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Sailors Pay Price to Get to Olympics

March 07, 1987|KAREN FRAWLEY

The road to the Olympics is filled with tears, triumphs and torture. It means giving up a career, a social life and outside interests, but that's only half the battle. The other half is the cost. Sailors Lynne Jewell of Studio City and Allison Jolly of Valencia are willing to pay the financial and personal price to sail in the 1988 Olympics.

"There are two ways to finance an Olympic campaign," Jewell said. "Either you go knock on doors and get someone to donate money or you are born into it."

Jewell, 27, is the business manager of the team and Jolly, 30, is the technical expert. In 1985, they formulated a budget for '86 and presented it to the nation's yachting community. "I told them it would take at least $100,000 a year to run an Olympic campaign," Jewell said. "The perfect budget would be $150,000 and $200,000 is posh."

Dennis Conner raised $15 million to win back the America's Cup. But Jewell and Jolly had to survive on $80,000 in '86 and are still working on raising the same amount for this year.

"I gave Lynne a few thousand dollars to help her campaign," said Frank Butler, owner of Woodland Hills-based Catalina Yachts. "I didn't get anything personal out of it. I helped her because I believe in the sport and I believe in the Olympics."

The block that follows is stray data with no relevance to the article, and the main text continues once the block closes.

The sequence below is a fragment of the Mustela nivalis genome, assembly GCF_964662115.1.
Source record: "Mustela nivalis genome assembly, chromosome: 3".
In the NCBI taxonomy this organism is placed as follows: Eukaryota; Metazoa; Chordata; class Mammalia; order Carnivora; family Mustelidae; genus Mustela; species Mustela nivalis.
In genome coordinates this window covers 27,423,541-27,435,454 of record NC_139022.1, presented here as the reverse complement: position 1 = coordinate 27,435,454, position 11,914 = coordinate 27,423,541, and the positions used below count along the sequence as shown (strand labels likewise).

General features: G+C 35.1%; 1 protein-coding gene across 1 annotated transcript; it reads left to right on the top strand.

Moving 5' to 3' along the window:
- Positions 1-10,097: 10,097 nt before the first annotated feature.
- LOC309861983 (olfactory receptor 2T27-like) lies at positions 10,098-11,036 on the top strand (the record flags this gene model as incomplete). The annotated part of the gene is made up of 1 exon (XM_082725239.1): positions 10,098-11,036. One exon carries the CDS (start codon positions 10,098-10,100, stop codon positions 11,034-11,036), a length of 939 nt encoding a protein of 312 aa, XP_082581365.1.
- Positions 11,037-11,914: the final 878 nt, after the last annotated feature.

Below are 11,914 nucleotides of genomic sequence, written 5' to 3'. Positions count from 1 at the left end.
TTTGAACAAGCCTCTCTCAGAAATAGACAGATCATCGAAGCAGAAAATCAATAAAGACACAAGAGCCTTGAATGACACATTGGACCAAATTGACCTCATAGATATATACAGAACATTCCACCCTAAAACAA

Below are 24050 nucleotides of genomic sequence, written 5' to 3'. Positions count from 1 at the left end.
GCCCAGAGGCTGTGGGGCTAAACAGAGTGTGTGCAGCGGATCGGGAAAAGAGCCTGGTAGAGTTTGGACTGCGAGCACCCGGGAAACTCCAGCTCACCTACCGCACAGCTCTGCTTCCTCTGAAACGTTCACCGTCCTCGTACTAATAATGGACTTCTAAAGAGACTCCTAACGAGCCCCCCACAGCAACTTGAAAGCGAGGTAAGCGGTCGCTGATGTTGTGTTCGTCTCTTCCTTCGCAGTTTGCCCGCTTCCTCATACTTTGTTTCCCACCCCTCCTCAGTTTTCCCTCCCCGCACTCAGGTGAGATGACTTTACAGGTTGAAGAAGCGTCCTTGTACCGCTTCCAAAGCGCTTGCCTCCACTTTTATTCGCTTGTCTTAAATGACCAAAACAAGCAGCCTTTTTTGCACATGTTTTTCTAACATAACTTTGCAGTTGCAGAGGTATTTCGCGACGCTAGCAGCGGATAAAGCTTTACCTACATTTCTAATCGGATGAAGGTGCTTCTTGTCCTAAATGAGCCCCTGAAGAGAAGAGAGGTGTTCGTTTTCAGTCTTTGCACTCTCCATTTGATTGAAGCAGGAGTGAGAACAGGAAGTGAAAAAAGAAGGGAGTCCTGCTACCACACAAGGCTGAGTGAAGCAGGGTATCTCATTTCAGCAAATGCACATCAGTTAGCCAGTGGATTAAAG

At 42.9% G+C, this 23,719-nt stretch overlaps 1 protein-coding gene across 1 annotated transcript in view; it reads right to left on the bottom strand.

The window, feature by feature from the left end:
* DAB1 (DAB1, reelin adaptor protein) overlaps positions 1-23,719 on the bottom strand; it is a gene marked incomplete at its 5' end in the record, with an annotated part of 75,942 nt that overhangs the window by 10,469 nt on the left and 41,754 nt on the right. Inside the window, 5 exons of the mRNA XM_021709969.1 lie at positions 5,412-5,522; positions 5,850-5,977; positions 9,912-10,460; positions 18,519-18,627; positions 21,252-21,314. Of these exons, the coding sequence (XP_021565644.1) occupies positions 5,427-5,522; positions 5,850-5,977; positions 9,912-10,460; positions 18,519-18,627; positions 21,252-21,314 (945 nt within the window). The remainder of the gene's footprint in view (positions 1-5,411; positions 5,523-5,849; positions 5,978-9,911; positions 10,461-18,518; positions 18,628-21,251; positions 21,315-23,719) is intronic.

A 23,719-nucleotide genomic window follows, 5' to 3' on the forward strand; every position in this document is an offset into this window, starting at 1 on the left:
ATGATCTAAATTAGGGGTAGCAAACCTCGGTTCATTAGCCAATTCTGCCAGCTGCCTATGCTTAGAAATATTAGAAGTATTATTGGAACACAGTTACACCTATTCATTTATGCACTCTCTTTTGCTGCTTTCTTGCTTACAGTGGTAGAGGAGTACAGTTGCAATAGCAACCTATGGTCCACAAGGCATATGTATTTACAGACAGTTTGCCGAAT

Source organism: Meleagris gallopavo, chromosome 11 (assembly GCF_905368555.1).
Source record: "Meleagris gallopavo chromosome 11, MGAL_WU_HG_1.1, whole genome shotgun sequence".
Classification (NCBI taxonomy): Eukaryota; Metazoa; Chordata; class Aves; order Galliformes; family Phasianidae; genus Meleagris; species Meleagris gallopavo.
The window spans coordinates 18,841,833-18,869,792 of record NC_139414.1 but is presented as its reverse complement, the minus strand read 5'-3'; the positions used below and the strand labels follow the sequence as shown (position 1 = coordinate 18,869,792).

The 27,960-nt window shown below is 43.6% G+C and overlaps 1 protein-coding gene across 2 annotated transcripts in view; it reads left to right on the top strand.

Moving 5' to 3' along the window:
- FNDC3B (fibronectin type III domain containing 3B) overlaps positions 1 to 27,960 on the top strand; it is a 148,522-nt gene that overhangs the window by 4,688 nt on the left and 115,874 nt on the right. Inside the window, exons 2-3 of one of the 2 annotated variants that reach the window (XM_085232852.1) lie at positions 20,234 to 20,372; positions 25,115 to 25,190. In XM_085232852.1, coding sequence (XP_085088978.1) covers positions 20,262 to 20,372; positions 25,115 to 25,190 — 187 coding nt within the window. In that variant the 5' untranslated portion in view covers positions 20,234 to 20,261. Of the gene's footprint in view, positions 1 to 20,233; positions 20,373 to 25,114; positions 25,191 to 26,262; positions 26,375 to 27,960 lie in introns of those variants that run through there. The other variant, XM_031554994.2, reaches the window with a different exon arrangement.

Butler's response was unusual because most companies contribute money or products for publicity and advertising. But Jewell's strongest selling point, the tax deduction, no longer is available because of the new tax laws. "I am squashed," she said. "It makes it almost impossible to fund raise.

"We are really cutting corners and skimming it. We feel like we are cheating ourselves. Every year I have to worry about how much is in the budget and how much I have to raise."

To make ends meet, Jewell has had to drop her health and car insurance and she has borrowed as much as $6,000 from her family. "I don't buy new clothes, perfume or go out to dinner with friends," she said.

Her expenses include one completely rigged, 284-pound 470 boat that runs $8,000-$10,000. Sails, which are replaced four times a year, are $1,000 a set. An average 2-inch ball-bearing block runs $30-$60, and there are thousands of these parts.

But there's more--shipping the boat costs approximately $10,000 a year and food, lodging, gasoline, air fare and regatta fees are an additional $40,000-$50,000.

A well-financed Olympic campaign has three boats as well as coaches, trainers and full-time sailors. Jewell and Jolly have only two boats, are without coaches and trainers and hold full-time jobs.

"It makes me sick every time I go to a competition and see the Italians, the French and the British roll up with their coaches and the newest equipment," Jewell said. "They are paid professional athletes, no amateur stuff.

"They have professional fund-raisers and coaches to take care of all that in other countries. The U.S. is always playing the guys in white.

"I just think our ideas about professionalism are stupid," Jewell said. "The U.S. is trying to maintain its glorious stature and there would be hell to pay if we got caught not playing by the rules. No one else does but we have to."

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